British advertising executive Nicola Mendelsohn has launched a brand new charity following her incurable blood cancer diagnosis – and it’s already been supported by the likes of Victoria and David Beckham.
The 48-year-old businesswoman, from Manchester, who is Facebook’s Vice-President for Europe, the Middle East and Africa, was diagnosed with Follicular lymphoma in 2016.
Now, she has launched the Follicular Lymphoma Foundation (FLF), which is dedicated to helping people with the disease to live well and get well.
It will achieve this by funding research to find new treatments and cures for Follicular lymphoma, and supporting patients and their families affected by the disease by creating information resources.
To help raise awareness of the launch, Nicola teamed up with renowned photographer, Rankin, to capture a series of striking images which will help to make this invisible disease, visible.
The images feature popular British celebrities – including opera singer Katherine Jenkins, Actress Tracey Ullman, and magician Julius Dein, as well as Nicola herself – with purple veins on their faces and necks, to mimic the dye that is used to reveal the condition.
British advertising executive Nicola Mendelsohn (pictured) has launched the Follicular Lymphoma Foundation (FLF), a charity dedicated to helping people with the disease to live well and get well. She was diagnosed with the currently incurable blood cancer in 2016
To help raise awareness of the launch, Nicola teamed up with renowned photographer, Rankin, to capture a series of striking images which will help to make this invisible disease, visible. Pictured, opera singer Katherine Jenkins
The pictures reveal purple veins on the celebrities faces and necks, to mimic the dye that is used to reveal the condition. Pictured, magician Julius Dein
Speaking on the Victoria Derbyshire Show today, the mother-of-four said she tries not to think about the fact her disease is terminal.
She added her four children take comfort in the fact she’s still working despite her incurable cancer diagnosis, because it reassures them that she’s ‘alright’.
‘I try not to think about that, erm, I think [my children] try to not think about that either,’ she explained.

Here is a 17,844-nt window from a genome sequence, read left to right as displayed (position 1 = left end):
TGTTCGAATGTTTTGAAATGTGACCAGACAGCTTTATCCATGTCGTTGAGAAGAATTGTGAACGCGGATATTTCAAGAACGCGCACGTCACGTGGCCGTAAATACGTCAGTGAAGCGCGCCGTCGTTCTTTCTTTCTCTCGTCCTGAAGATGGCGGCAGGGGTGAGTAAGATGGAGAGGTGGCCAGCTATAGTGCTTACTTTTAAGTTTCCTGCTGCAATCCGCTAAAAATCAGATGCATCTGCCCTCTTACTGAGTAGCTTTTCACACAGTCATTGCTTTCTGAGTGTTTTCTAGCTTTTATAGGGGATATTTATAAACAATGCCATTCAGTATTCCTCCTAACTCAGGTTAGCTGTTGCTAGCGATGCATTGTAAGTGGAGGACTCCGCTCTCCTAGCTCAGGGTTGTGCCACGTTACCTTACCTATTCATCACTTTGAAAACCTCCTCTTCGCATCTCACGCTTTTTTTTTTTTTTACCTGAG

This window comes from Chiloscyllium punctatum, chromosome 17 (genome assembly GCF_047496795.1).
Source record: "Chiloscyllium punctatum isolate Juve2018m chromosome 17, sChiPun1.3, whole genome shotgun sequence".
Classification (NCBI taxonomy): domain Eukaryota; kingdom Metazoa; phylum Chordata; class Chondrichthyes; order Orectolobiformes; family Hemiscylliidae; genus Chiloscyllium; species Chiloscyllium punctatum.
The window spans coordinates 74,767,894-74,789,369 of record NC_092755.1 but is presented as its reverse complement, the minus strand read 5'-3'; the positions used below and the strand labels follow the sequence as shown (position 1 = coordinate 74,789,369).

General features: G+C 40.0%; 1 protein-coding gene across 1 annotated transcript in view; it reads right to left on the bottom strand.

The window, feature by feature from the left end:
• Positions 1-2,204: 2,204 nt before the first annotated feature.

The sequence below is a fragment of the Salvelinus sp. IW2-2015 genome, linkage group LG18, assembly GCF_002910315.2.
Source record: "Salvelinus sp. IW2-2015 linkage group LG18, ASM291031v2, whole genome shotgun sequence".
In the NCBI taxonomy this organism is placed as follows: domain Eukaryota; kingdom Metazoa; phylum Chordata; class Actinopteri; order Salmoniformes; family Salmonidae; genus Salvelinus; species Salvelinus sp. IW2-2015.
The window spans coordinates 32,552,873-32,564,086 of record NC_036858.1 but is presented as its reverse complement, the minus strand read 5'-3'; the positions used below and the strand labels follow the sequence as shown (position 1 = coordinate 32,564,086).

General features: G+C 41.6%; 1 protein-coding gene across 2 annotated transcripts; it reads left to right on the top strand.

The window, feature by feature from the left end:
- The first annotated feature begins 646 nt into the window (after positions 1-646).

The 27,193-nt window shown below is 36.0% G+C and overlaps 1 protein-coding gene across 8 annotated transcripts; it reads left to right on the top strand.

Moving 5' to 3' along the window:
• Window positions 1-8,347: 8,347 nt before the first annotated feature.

‘They say that they see how I am, they look me, and I do ask them, I’m asking them all the time, ‘How are you about it?’ and they go, ‘Well, you’re alright mum, if you’re working, if you’re living what seems like our normal life, then we’re OK’.’
Nicola told how she is determined to find a cure for the incurable disease through her newly established charity, and believes it can be done in her lifetime with the right funding and publicity.
‘I think the science is there,’ she said. ‘It’s an invisible disease, no one has ever heard of it, and I think where science is progressing to now, I do think with the awareness, the fame and the money raised, I absolutely do believe there will be a cure.’
British advertising executive Nicola Mendelsohn has revealed her four children take comfort in the fact she’s still working despite her incurable cancer diagnosis, because it reassures them that she’s ‘alright’
Nicola, pictured with her husband Jonathan, told how she is determined to find a cure for the incurable disease through her newly established charity, the Follicular Lymphoma Foundation
She added: ‘The aim of the foundation is to help people around the world, the hundreds of thousands of people living with follicular lymphoma, to live with it but ultimately to one day get well with it.
‘I don’t want the charity to exist, I want us to find a cure, and so we need to raise lots of money in order that we can actually give the scientists, the researchers, the tools they need in order to do the job of finding a cure.’
THE LAUNCH OF THE FOLLICULAR LYMPHOMA FOUNDATION
Commenting on the launch, Nicola Mendelsohn said: ‘Despite hundreds of thousands of people living with follicular lymphoma it has a very low profile and there has been comparatively very little investment into the disease.